AUDIT visiting expatriate surgeons, says Pacific Islands Surgeons Association president Dr Eddie McCaig.
Speaking at the regional conference for the Pacific Islands Surgeons in Suva yesterday, Dr McCaig said Fiji had seen a rise in the number of surgeons visiting Fiji who were not being audited on the work they had been doing in Fiji.
"What we preach is that anybody doing work in Fiji must have their work audited so in recent times, we have had an audit.
"Every Friday, we sat down and said Dr X, what did you do this week. And we audited his work and there was no holds barred. If you did wrong, we will ask you why," said Dr McCaig.
"Right now, we have dozens of team coming into Fiji working on our people without being audited.
"You don't know what happens when an overseas team comes into Fiji. These people work on our patients in our public system and we pay them."
Dr McCaig highlighted this to be a serious issue for local surgeons as well. He said Fiji had qualified local surgeons doing the same thing as the expatriates.
"So we don't appreciate the locals. Recently, we have sent people to Labasa to work as surgeons but the Ministry of Health has hired an expatriate there.
"There has been zero communication, we don't talk, one of the themes of this conference is building bridges. We want them (Health Ministry) here, we had invited the minister, we invited the director hospital services, the permanent secretary, none of them has turned up.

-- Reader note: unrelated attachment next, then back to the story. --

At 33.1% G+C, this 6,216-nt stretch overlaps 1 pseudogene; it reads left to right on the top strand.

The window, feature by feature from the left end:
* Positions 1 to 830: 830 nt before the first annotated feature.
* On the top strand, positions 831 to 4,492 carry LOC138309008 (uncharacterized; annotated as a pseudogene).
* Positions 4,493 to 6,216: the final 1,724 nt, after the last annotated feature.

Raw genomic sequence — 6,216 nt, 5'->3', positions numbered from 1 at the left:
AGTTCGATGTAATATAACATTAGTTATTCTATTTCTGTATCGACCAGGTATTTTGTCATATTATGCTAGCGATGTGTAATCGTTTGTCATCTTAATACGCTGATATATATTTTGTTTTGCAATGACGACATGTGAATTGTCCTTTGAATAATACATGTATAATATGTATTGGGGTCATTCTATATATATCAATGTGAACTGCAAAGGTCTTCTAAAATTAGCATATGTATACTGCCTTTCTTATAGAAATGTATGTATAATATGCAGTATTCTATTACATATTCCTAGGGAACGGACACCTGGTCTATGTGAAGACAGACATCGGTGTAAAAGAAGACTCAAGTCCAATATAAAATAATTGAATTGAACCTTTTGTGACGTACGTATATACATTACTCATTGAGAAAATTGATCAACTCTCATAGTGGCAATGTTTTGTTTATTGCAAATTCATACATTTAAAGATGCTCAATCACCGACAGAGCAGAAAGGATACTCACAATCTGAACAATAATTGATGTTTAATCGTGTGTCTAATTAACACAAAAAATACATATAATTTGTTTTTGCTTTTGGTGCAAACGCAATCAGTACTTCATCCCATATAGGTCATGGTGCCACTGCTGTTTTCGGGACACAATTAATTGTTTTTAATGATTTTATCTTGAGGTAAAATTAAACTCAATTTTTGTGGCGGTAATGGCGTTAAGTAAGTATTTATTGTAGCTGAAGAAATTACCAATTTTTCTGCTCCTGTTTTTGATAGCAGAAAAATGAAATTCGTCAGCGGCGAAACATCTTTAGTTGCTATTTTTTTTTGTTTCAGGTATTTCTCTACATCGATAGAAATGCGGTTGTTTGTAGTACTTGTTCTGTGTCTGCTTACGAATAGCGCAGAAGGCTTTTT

"The fact remains that we wanted these issues to be discussed.
"Why are you building new hospitals when you can't treat our own people with diabetes, if you get diabetes, you can't get the drugs to treat you with, we don't have any quality control of the drugs, you at any time you cant get an x-ray but you have a fancy MRI machine, we have a world class surgical block at the CWM opened last week.
"Fifteen to 20 years ago, we used to do 10,000 operations a year. We are barely making four or five thousand now.
"Because we don't have the operating theatre, we don't have nurses, they didn't follow us through, we don't have the back-ups, we don't have anaesthetists."